When we were back in college, we were told that 5% unemployment was roughly the ideal rate for fully developed economy. (It was called the ‘non-accelerating inflation rate of unemployment,’ or rate of unemployment below which inflation would start rising. To our minds, it was something of a fudge term invented by mainstream economics to redefine full employment, but nevermind.) It so happens that before the crash of 2007-8, the United States was just below 5% unemployment. However, according to a post over at the Wall Street Journal’s Real Economics, if we set ourselves the low expectation-goal of returning to pre-crash unemployment, we would not reach that level until December 2024. That calculation is based on assuming that jobs and the labor force grow at the rate they have for the past six months. Those are, needless to say, dismal prospects.
Anemic job growth is bad news not just for the unemployed, but for the currently employed too. A large, and desperate, reserve army of labor weakens the bargaining power of existing workers, a point that another recent Real Economics post made clear. According to a survey of 600 employers, paid family leave is down from 33% in 2007 to 25% now: “Other casualties include assistance with adoption expenses, which tumbled to 8% from 20% in 2007; elder-care referral services, down to 9% from 22% in 2007; and mentoring programs, which fell to 17% from 26% in 2007.” The same goes for wages. In the US, families may be making more, but it is not because wages are higher, but because they are worker longer hours – “In 2009, for instance, the typical two-parent family worked 26 percent longer than the typical family in 1975.” This is a “jobless and wageless” recovery.
This news goes to the heart of a recent debate over the use of fiscal or monetary policy – ie jobs programs and payroll tax cuts or higher inflation targets. This debate began between Matthew Yglesias, who argued for higher inflation targets, and Corey Robin and Doug Henwood, who argued for jobs programs and against the effectiveness of monetary strategies. The debate soon ballooned outwards, getting picked up, at least thematically, by Paul Krugman and Brad Delong. Henwood’s ‘the limits of easy money‘ is the best (and seemingly final) summary and statement of the stakes of this debate, as is this post by Corey Robin (which also contains the links to the earlier posts, for those who want to follow all the ins and outs). There is an important point from this debate that bears directly on recent job market news regarding declining benefits and stagnant wages. One thing that both Henwood and Robin point out is that a jobs program isn’t just a good form of economic stimulus – especially when current monetary strategies haven’t done much – it is also a good way of increasing the economic power of those who don’t have much:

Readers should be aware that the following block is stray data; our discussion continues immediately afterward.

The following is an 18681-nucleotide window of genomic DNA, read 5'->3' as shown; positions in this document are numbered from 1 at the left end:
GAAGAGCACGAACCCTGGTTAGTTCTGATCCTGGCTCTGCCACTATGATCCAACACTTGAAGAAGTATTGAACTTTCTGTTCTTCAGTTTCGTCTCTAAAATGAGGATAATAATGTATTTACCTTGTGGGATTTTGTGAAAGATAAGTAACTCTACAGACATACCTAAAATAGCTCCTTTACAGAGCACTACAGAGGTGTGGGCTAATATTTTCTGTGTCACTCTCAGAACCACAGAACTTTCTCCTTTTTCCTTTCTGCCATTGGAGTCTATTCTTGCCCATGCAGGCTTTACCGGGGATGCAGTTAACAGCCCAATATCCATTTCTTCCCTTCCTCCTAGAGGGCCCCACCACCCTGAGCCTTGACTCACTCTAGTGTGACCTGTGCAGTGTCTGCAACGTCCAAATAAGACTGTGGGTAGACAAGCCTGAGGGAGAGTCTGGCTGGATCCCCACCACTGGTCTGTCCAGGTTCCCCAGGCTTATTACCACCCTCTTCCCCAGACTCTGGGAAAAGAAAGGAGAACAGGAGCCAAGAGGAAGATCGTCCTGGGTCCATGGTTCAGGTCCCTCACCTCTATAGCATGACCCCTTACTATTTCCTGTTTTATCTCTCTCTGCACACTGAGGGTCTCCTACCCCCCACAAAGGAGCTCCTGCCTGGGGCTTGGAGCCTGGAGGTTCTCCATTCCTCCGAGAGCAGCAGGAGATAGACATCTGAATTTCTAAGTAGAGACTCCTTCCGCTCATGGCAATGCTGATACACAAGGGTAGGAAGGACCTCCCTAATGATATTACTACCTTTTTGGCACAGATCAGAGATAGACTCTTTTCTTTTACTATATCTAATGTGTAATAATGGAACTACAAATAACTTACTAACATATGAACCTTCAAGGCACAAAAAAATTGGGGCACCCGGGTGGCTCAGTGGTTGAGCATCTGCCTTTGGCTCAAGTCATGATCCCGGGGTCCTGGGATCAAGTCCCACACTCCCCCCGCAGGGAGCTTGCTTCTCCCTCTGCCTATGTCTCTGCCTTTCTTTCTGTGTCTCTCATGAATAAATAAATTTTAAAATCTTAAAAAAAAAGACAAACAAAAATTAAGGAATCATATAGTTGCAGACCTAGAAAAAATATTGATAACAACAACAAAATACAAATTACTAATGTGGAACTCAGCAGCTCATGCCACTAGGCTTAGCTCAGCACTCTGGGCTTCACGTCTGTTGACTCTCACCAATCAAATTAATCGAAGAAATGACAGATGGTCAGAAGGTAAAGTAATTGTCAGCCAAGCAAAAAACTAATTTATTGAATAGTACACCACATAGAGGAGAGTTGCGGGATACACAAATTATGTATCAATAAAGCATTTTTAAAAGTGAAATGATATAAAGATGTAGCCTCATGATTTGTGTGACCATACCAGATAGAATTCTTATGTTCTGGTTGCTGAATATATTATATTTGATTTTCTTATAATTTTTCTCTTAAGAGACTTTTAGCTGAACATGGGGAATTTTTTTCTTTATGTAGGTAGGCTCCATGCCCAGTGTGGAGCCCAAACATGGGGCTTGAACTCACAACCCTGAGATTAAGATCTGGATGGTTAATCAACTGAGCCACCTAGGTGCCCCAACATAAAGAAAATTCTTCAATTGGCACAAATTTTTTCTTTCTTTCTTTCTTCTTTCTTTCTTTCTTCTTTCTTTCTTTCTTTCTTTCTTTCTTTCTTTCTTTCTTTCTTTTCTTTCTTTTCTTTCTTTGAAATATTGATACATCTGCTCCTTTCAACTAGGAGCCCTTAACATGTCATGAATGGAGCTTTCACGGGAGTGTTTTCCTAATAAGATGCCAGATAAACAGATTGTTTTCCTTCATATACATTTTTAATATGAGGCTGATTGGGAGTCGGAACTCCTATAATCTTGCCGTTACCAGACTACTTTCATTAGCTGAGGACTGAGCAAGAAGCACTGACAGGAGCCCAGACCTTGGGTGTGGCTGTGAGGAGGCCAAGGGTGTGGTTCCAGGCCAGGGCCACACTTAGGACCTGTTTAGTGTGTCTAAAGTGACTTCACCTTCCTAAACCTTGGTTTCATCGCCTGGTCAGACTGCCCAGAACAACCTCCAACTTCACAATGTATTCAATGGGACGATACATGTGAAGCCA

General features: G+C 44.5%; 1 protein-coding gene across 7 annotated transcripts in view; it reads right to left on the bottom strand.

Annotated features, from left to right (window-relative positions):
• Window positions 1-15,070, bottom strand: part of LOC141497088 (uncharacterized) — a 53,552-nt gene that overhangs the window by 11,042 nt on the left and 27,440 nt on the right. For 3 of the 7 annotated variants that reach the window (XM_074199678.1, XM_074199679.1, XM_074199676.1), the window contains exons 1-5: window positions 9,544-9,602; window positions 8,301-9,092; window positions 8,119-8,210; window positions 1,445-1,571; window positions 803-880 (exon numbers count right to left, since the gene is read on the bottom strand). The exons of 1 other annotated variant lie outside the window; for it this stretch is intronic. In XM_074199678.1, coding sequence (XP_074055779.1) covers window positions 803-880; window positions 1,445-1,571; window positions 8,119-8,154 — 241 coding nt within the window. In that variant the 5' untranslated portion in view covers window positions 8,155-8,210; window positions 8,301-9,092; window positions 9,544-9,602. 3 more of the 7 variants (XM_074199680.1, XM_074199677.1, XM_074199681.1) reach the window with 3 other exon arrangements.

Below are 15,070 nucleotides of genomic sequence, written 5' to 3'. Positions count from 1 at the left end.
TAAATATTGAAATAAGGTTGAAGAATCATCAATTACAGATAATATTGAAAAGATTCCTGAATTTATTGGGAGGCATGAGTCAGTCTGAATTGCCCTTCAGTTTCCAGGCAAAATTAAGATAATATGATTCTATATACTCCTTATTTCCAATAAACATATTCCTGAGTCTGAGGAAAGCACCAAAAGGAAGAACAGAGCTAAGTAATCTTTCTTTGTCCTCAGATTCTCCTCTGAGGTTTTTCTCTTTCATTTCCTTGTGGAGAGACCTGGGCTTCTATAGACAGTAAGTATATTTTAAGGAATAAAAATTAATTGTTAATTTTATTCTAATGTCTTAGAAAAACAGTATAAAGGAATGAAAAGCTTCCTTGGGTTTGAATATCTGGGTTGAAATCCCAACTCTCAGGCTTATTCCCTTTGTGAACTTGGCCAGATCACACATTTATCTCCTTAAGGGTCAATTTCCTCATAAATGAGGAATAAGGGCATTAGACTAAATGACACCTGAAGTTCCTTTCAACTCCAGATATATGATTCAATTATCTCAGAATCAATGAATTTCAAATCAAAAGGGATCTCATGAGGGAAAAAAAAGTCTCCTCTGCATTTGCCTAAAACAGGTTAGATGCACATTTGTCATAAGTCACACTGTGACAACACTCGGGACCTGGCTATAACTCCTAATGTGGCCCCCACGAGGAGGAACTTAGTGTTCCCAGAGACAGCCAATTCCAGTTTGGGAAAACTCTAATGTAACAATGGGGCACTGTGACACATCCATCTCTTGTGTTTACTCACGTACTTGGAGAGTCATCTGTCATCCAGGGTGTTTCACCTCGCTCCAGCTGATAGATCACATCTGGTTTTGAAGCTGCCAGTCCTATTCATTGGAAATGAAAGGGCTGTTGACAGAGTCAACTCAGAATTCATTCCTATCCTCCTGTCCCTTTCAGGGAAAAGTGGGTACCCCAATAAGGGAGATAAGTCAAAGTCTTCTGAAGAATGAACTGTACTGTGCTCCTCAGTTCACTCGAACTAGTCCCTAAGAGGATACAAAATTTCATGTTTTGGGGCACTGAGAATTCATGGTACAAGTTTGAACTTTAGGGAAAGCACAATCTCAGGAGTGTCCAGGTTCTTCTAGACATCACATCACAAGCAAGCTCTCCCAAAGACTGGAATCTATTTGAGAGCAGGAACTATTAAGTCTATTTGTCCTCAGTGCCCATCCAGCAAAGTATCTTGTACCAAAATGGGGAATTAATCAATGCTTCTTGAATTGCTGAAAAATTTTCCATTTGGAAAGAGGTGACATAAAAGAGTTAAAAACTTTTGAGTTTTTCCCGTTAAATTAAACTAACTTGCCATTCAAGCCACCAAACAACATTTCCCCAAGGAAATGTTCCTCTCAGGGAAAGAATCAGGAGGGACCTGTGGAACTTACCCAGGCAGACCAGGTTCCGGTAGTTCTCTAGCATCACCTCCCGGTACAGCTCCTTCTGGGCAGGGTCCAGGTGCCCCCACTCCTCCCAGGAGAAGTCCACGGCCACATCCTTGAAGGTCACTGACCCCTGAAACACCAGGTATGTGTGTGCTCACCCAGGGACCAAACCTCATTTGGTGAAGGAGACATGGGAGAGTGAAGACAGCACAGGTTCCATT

Henwood – “[a jobs program] would put a floor under employment, making workers more confident and less likely to do what the boss says, and less dependent on private employers for a paycheck. It would increase the power of labor relative to capital.”
Robin – “what a government jobs program would mean to us…greater chances of unionization; better options (often) for pay and benefits; greater options for exit from bad private-sector work and thus, in the long run, better options for voice and power at that work.”
A jobs program is no silver bullet, there are undoubtedly some downsides. But this point, especially in the current moment, is an important one to make. Different strategies for stimulating the economy are never just a matter of which technical fix is the most appropriate. They are also a matter of how power is distributed in the economy, and thus human freedom. There is often a tendency in public debates to argue over the ‘right’ answer, as if this can easily be determined independent of political questions about whose interests are served best, and how this shapes the lines of power in society. But, as we have tried to argue previously regarding financial regulation, expert knowledge and narrow policy concerns are not so easily extricated from questions of power and values. That is why unemployment is a problem for everyone, not just the unemployed – it’s not just a matter of people’s ability to survive, but to exercise power in and over their daily lives.
Of course, as we have stressed in previous posts, we can also see here some of the underlying political economy of certain economic proposals. Employers know quite well the dangers of a more assertive labor force. That is why a something like a jobs program would require more self-assertion amongst workers, and a greater willingness to make openly class based appeals by political leadership. Even more minimally, it would require political leaders to be more willing to accept and make explicit that, in choosing between forms of stimulus and budget deals, some interests have to be sacrificed to others, no matter which policies they end up choosing. In the conservative, tax-cutting and benefits-slashing climate of the debt-talks, honesty on these issues is in even shorter supply than jobs.